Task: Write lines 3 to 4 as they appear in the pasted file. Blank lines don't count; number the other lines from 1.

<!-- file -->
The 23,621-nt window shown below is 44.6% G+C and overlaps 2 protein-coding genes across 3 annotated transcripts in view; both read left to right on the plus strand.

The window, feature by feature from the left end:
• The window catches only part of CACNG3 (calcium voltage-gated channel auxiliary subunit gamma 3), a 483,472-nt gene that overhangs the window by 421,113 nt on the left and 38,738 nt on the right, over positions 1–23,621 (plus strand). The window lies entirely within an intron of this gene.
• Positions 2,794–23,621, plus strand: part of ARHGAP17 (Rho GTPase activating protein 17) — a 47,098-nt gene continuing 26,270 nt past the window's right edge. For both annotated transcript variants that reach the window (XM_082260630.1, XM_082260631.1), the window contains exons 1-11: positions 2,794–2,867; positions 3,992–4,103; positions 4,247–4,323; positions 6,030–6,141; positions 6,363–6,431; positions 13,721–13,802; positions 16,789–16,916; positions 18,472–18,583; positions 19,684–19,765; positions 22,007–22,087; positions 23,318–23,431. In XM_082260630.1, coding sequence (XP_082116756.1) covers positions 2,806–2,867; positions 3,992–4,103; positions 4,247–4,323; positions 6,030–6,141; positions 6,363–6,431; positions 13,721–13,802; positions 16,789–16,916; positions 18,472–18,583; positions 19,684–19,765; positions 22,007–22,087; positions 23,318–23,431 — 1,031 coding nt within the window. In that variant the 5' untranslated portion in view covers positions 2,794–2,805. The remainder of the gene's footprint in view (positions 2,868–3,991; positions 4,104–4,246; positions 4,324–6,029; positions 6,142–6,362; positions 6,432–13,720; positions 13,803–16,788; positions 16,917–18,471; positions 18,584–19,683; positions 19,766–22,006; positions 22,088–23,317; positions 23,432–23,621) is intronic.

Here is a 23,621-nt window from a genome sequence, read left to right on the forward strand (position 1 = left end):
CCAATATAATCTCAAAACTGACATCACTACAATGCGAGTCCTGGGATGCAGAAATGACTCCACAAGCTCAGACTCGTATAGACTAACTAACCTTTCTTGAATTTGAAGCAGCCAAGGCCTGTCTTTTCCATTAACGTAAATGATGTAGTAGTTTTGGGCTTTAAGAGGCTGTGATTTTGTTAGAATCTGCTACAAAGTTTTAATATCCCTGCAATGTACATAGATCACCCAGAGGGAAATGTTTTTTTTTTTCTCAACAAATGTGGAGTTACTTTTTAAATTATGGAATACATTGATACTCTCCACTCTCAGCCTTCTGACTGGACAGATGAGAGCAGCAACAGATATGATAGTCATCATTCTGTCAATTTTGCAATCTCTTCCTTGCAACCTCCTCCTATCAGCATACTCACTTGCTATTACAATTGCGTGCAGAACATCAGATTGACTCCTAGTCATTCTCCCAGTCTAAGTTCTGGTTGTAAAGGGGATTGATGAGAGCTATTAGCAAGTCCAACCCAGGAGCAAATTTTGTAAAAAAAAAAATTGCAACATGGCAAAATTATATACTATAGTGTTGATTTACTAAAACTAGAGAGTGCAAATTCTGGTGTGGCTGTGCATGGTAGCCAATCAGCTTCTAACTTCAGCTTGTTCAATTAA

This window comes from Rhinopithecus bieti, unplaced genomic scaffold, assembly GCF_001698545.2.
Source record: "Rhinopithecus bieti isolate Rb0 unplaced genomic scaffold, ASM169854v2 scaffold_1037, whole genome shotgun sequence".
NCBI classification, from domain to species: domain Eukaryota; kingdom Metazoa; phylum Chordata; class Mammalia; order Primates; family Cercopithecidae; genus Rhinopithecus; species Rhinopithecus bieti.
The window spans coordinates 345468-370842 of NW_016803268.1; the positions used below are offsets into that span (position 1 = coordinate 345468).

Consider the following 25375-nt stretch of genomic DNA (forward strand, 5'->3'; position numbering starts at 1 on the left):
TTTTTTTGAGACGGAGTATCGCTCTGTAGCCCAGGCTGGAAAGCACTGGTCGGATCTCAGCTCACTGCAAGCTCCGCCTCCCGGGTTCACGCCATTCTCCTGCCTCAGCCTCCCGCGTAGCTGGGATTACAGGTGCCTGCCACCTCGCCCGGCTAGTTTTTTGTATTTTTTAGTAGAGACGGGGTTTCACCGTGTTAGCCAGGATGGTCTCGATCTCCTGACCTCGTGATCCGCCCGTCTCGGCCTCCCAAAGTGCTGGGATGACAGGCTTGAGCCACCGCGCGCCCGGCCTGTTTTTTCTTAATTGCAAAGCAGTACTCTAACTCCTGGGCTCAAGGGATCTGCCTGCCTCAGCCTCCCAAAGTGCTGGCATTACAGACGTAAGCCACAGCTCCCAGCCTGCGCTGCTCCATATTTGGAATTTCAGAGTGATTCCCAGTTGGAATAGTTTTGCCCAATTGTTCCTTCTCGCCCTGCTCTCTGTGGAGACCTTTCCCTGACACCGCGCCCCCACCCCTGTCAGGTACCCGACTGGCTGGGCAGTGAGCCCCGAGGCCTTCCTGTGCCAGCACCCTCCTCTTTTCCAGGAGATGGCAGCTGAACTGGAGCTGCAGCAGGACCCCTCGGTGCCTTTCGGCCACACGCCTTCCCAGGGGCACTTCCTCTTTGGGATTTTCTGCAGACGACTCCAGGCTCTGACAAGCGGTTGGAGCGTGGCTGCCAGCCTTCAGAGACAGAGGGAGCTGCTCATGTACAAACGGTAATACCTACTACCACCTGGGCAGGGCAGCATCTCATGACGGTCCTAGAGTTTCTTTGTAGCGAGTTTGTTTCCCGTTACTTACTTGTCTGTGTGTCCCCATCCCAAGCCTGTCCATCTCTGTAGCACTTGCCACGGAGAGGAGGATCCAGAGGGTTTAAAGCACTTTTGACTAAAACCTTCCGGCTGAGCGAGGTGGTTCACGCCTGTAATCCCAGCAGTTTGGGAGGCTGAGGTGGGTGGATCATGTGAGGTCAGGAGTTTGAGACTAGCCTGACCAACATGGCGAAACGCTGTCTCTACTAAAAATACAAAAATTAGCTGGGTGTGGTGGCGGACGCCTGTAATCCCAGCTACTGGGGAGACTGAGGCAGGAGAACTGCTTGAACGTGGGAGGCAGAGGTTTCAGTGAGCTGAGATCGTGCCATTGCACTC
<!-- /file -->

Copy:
• The window catches only part of CACNG3 (calcium voltage-gated channel auxiliary subunit gamma 3), a 483,472-nt gene that overhangs the window by 421,113 nt on the left and 38,738 nt on the right, over positions 1–23,621 (plus strand). The window lies entirely within an intron of this gene.
• Positions 2,794–23,621, plus strand: part of ARHGAP17 (Rho GTPase activating protein 17) — a 47,098-nt gene continuing 26,270 nt past the window's right edge. For both annotated transcript variants that reach the window (XM_082260630.1, XM_082260631.1), the window contains exons 1-11: positions 2,794–2,867; positions 3,992–4,103; positions 4,247–4,323; positions 6,030–6,141; positions 6,363–6,431; positions 13,721–13,802; positions 16,789–16,916; positions 18,472–18,583; positions 19,684–19,765; positions 22,007–22,087; positions 23,318–23,431. In XM_082260630.1, coding sequence (XP_082116756.1) covers positions 2,806–2,867; positions 3,992–4,103; positions 4,247–4,323; positions 6,030–6,141; positions 6,363–6,431; positions 13,721–13,802; positions 16,789–16,916; positions 18,472–18,583; positions 19,684–19,765; positions 22,007–22,087; positions 23,318–23,431 — 1,031 coding nt within the window. In that variant the 5' untranslated portion in view covers positions 2,794–2,805. The remainder of the gene's footprint in view (positions 2,868–3,991; positions 4,104–4,246; positions 4,324–6,029; positions 6,142–6,362; positions 6,432–13,720; positions 13,803–16,788; positions 16,917–18,471; positions 18,584–19,683; positions 19,766–22,006; positions 22,088–23,317; positions 23,432–23,621) is intronic.